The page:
We are supported by almost 6,000 members and over 100 volunteers and we are part of a national network of 46 Wildlife Trusts, working together to make the UK a better place for wildlife and people. The Trust manages 16 nature reserves including Greno Woods, Wyming Brook, Blacka Moor, Sunnybank and Centenary Riverside and recent projects include the delivery of natural flood risk management schemes on the Rother and recording the return of the otter along the River Don. The Trust delivers a programme of activities throughout the year to inspire people of all ages to learn about nature and enjoy being outdoors. We also take action for wildlife and green spaces under threat, including campaigning to save Smithy Wood, an ancient woodland and local wildlife site, from being turned into a motorway service station. 

For more information about our work please visit or contact us at or 0114 263 4335. 

Sheffield City Council (SCC) 

As part of the £2bn Streets Ahead Highways Maintenance contract in Sheffield, Amey are responsible for improving and maintaining the city’s infrastructure until 2037. 

As well as the resurfacing of roads and pavements, the programme includes managing and maintaining more than 35,000 street trees.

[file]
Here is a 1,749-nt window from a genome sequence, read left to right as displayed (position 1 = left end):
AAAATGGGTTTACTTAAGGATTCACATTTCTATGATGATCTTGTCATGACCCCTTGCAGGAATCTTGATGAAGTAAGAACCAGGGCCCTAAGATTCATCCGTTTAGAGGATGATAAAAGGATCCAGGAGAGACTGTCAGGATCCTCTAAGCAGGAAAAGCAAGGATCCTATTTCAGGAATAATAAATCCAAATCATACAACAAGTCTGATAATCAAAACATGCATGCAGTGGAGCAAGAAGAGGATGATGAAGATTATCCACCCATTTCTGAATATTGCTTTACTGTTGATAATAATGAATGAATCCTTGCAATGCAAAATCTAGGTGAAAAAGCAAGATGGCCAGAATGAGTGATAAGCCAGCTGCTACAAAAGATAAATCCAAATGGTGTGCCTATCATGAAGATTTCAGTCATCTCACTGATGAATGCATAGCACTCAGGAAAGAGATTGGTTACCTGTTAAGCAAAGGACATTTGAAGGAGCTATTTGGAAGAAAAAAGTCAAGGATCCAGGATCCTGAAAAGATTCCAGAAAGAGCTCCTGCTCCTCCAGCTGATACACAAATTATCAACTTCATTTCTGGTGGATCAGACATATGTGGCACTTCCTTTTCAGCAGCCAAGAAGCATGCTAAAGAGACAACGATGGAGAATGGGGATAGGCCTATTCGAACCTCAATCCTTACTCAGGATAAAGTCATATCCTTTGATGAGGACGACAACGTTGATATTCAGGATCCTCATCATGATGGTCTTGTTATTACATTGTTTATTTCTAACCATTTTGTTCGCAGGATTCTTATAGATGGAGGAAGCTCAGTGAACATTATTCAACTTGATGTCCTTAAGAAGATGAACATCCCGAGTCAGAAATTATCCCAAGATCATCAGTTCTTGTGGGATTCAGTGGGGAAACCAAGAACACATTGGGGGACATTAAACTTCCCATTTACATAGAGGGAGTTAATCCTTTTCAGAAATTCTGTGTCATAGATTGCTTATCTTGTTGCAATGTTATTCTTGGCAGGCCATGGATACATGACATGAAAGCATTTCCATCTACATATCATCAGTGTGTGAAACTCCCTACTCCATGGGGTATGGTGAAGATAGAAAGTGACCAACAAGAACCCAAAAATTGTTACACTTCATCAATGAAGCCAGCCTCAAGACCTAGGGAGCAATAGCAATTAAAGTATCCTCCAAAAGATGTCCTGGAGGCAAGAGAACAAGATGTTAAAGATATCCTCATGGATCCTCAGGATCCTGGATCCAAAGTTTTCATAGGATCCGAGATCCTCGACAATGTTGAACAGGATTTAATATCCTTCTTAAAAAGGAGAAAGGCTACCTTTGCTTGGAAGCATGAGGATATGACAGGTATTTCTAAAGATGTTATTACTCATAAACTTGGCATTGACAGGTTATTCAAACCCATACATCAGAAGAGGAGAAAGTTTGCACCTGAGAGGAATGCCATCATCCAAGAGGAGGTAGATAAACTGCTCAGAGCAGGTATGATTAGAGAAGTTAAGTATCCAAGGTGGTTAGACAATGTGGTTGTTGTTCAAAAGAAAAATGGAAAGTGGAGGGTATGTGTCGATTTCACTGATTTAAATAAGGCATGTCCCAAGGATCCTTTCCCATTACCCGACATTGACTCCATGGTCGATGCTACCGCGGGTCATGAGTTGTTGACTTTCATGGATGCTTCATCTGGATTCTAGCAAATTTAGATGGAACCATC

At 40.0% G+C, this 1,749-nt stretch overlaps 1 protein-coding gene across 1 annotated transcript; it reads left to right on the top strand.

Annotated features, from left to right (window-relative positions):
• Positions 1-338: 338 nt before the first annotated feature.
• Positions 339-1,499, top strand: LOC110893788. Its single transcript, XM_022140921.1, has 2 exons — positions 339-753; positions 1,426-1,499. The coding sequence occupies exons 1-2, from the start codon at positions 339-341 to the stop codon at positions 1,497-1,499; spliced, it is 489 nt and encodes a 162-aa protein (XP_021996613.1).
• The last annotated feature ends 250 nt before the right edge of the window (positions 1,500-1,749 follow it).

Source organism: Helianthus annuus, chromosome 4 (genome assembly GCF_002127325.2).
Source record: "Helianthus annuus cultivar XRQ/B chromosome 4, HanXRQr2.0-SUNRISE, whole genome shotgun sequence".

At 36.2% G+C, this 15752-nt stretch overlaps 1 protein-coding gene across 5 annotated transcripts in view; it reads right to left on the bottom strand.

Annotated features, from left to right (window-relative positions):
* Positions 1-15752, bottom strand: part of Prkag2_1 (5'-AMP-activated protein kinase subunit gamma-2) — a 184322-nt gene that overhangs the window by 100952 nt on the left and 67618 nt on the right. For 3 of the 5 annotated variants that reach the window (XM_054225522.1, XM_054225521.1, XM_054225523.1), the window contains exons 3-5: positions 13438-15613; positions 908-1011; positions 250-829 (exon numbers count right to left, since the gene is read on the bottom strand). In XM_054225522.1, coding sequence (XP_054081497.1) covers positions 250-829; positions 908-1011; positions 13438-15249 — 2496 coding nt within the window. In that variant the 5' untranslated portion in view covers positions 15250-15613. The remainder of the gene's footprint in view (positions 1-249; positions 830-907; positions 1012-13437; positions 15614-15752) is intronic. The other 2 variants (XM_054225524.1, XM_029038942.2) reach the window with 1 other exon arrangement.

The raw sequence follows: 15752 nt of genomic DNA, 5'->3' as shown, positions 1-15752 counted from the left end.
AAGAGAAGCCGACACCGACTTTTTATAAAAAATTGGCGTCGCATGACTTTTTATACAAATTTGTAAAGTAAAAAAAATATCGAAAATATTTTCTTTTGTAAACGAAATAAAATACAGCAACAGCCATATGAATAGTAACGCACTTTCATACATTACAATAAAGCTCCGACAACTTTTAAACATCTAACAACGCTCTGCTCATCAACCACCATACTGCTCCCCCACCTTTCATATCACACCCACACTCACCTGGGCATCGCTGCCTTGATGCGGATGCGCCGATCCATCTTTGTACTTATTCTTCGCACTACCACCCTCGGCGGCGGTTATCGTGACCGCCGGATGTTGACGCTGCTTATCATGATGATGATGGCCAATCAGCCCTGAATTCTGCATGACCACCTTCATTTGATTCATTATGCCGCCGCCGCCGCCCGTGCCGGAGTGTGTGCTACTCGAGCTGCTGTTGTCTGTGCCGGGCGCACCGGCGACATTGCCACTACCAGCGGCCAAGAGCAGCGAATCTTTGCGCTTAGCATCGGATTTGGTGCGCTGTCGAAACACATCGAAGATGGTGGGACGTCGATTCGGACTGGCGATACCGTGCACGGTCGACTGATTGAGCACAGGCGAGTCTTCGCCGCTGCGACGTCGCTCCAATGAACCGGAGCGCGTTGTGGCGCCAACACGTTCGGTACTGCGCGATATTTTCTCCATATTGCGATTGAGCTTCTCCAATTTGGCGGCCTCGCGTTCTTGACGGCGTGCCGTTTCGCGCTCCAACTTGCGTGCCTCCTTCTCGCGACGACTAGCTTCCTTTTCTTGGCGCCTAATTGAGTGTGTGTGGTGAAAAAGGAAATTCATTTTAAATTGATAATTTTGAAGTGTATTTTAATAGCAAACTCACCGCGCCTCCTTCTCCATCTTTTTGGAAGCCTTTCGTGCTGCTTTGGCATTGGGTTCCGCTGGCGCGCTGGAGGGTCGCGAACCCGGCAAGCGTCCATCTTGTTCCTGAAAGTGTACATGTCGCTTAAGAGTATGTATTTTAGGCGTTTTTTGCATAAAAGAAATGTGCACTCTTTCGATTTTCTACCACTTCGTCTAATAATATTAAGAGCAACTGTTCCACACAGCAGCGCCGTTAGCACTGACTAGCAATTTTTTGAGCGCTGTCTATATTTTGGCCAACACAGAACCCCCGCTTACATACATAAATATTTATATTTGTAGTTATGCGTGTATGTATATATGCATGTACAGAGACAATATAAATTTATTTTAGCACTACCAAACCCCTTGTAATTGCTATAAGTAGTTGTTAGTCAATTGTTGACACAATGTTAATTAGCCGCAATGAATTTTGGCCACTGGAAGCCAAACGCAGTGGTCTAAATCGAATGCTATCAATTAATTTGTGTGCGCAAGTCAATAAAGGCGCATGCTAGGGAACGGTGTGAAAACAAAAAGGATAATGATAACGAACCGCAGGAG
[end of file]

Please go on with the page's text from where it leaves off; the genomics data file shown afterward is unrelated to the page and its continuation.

STAG (Sheffield Tree Action Groups) 

STAG was established in 2015 by Sheffield residents concerned by the large number of street trees being felled by Sheffield Council and its contractor Amey. Over time, the concern led to increasingly large scale peaceful protest and direct action to prevent felling. 

We are now glad to say that, since March 2018, Sheffield Council and Amey have begun to take a different approach, and whilst we don’t always agree, we are glad to be working collaboratively with both organisations, in order to establish a long term street tree strategy for Sheffield. 

Woodland Trust 

The Woodland Trust is the largest woodland conservation charity in the UK. It has over 500,000 supporters. It wants to see a UK rich in native woods and trees for people and wildlife. 

The Trust has three key aims: i) protect ancient woodland which is rare, unique and irreplaceable, ii) restoration of damaged ancient woodland, bringing precious pieces of our natural history back to life, iii) plant native trees and woods with the aim of creating resilient landscapes for people and wildlife. 

Established in 1972, the Woodland Trust now has over 1,000 sites in its care covering over 28,700 hectares. Access to its woods is free. 

Natural Capital Solutions 

Natural Capital Solutions is a consultancy that specialises in natural capital, ecosystem services and biodiversity assessment. Working across the private, public and NGO sectors our technical analyses provide the evidence required to make informed decisions about how to best manage the natural environment for its multiple functions and benefits.